On what do we base Equality once we reject the idea that humans reflect God’s image? Aren’t we all just products of natural selection? Shouldn’t only the fittest survive? And can we really talk of Brotherhood if we don’t start with Fatherhood?
One thing that is clear: these issues are going to be around for a long time. How can we respond to these troubled times in the spirit of Jesus? Next week I’ll share about some events to help equip us in this coming year.
Till then,                                          
Jeff Fountain

Posted in Featured, Weekly Word.


9 Responses

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  1. Michal says

    Very good article, indeed.

  2. Thierry Kessel says

    The only way is JESUS CHRIST.
    Let’s pray for the salvation of all those people who knew the victims.
    Let’s pray also for the salvation of the families of those people who killed them.
    Let’s pray for tolerance.
    Only God’s love can act.

  3. Kamal Fahmi says

    Why should Islam be above analytic thinking and criticism?
    During the Cold War the West scrutinised communists and kept an eye on them and this was not considered racism or communism-phobia. Communism ideology was challenged, scrutinised and criticised. This was not racism or hate speech.
    It was to protect the democratic values of freedom of thought and conscience, justice and equality. It was to protect Human Rights and the civil rights of the individuals.
    Why are we not doing the same with islamist whose values and ideology are against these values of freedom, justice and equality.
    Why should Islam be above analytic thinking and criticism?
    Why are we forbidden to challenge it’s compatibility with democratic values?
    Why should the muslims face death penalty if they leave Islam?
    Why are they accused of being apostates and do not have the right to exist as ex-muslims?
    Why are they ostracised when they reject the Islamic teaching or leave Islam?
    Why is non Muslim accused of defaming Islam and blasphemy if he says “Mohamed is not a prophet of God” ? This is ridiculous. Because if he believes that Mohamed is a prophet of God he would have been a Muslim but he is not.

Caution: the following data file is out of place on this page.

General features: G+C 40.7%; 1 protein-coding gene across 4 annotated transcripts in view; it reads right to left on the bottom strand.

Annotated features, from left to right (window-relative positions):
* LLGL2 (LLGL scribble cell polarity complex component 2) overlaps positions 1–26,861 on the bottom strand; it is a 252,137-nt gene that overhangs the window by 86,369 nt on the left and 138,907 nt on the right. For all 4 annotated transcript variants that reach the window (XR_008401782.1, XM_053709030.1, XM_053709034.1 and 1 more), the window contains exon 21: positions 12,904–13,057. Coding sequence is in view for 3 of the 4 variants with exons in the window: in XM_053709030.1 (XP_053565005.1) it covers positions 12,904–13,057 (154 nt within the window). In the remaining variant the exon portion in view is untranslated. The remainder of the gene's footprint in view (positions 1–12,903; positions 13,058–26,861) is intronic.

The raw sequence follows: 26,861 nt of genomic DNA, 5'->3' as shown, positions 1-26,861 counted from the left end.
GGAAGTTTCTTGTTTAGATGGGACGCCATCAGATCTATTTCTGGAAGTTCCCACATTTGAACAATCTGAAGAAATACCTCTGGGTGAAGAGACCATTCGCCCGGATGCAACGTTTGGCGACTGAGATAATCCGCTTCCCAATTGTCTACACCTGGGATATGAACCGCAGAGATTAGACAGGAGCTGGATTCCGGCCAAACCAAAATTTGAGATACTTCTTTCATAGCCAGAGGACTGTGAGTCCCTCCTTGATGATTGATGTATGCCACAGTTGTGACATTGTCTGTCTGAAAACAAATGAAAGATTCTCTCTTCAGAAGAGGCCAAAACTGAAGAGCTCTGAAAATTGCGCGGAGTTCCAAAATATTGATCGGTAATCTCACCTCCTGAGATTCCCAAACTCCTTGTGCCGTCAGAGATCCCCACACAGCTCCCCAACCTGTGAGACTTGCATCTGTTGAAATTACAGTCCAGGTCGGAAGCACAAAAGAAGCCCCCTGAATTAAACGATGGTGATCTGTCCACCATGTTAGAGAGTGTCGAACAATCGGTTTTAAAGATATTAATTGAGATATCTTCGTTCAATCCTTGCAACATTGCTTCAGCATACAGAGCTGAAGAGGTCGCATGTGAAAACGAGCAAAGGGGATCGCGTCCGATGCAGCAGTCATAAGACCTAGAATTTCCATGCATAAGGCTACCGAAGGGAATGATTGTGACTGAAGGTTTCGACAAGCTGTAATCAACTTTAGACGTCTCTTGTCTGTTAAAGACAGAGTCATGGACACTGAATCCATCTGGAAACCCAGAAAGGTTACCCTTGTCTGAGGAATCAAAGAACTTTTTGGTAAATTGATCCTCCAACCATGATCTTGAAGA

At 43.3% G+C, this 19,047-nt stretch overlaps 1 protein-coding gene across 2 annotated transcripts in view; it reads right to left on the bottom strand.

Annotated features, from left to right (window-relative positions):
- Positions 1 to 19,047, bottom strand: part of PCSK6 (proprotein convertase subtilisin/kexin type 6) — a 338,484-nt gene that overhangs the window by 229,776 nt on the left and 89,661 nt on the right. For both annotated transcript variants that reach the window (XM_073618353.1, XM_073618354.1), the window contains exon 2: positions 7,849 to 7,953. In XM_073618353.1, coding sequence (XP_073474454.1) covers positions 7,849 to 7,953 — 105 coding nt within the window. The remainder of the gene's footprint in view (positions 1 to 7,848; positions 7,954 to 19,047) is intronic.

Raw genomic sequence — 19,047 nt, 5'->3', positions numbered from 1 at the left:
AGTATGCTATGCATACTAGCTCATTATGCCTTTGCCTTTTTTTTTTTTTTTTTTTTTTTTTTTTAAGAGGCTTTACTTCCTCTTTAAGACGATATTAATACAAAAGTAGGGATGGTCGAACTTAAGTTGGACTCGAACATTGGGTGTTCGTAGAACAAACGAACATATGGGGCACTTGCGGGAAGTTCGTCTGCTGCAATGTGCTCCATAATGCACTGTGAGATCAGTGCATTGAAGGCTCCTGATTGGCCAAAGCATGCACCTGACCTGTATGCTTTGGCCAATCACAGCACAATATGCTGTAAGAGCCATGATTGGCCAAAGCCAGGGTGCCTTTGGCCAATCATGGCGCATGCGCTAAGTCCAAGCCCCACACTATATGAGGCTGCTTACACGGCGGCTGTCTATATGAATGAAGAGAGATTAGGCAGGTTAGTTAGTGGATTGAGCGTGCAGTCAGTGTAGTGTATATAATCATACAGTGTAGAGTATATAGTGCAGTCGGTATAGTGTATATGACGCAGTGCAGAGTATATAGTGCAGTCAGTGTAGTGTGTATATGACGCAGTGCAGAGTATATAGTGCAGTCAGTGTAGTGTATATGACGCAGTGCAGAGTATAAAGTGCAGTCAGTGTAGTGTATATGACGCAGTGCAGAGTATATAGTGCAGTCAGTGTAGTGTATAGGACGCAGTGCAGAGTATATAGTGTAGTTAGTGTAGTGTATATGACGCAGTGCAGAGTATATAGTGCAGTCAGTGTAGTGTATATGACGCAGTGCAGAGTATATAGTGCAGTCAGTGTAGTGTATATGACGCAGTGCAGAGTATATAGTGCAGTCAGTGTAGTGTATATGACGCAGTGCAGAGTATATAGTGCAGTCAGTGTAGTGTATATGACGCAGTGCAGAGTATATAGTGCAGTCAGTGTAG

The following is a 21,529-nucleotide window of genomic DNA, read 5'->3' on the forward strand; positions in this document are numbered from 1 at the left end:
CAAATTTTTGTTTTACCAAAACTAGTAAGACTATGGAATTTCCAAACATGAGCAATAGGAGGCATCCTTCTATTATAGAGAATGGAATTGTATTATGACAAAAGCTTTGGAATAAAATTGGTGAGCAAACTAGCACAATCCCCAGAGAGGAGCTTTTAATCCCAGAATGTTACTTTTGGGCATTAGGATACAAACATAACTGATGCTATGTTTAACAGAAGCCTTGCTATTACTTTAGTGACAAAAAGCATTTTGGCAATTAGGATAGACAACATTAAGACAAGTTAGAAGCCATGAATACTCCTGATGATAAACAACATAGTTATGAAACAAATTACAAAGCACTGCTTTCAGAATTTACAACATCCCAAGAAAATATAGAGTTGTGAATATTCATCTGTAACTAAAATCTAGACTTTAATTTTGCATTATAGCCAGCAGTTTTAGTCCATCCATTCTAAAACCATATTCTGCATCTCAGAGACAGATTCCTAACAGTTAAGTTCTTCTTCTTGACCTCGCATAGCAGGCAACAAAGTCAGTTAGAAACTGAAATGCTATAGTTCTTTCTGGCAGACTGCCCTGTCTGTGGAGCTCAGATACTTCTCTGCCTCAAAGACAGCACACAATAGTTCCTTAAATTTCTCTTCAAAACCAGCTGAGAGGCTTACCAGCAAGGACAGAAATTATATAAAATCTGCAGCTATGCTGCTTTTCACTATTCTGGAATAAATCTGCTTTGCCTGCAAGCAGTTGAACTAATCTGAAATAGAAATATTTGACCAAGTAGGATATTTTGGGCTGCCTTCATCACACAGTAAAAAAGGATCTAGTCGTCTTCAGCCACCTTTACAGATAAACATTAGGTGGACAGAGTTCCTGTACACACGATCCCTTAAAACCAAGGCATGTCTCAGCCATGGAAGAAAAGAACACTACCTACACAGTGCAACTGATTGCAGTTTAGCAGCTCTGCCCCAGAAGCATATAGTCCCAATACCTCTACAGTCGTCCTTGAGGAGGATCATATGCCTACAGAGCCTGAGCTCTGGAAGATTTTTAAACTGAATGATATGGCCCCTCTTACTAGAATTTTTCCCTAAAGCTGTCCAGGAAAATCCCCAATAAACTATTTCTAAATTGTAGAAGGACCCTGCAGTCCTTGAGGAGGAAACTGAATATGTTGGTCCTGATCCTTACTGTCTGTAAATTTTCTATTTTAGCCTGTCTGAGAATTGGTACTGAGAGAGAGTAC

4. Jason Walker says

    I’m not sure where to start here, what with having to clear the room of my own screams before I can begin typing.

    Apparently concepts such as expression and symbolism are lost on you, because you wish to establish a caliphate-friendly panel which defines where satire ends and hate crimes begin.

    What you are truly not getting, as in frightening quantities of lack of understanding, is the article to which I am responding would be brutalized in certain corners of the world for promoting Christianity.

    Do you understand 12 people were shot to death? Does this not resonate with you?

    Your Christian perspective is among the most warped I’ve ever seen, and I am patiently awaiting to see if this post sees the light of day in your censored existentialism.

  5. Stéphane Kapitaniuk says

    I just discovered your website via Facebook. As a frenchman, I wanted to point out that there are many interpretations of the phrase #jesuischarlie. Critics of the phrase (yourself and the NYT article you mention) seem to not realize this.

    As a friend pointed out. Charlie Hebdo was read by about 60 000 people. But this weekend, over 3 million people marched the street claiming they were Charlie. The best interpretation is therefore that what we’re claiming is that the next ones on the hit list of terrorism could be me. It was an attack on freedom of speech. And that is what most people had in mind.

  6. FFG says

    “To make freedom an end in itself is to corrupt it.”
    Helmut Thielicke

    Thank you for this insightful and clear word,

    FFG

  7. Sean says

    “And can we really talk of Brotherhood if we don’t start with Fatherhood?” I love your thoughts, Jeff.

Continuing the Discussion

  1. Je n’suis Charlie – Defending freedom - NZ Christian Network linked to this post on 13 January 2015

    […] Read here …  Defending freedom? – The Schuman Centre. […]

  2. Je suis Charlie? | RELATIONAL THINKING linked to this post on 13 January 2015

    […] Director of the Schuman Centre for European Studies Jeff Fountain asks in his latest blog, “where does one draw the line between freedom of expression and hate crimes? Does the kind of […]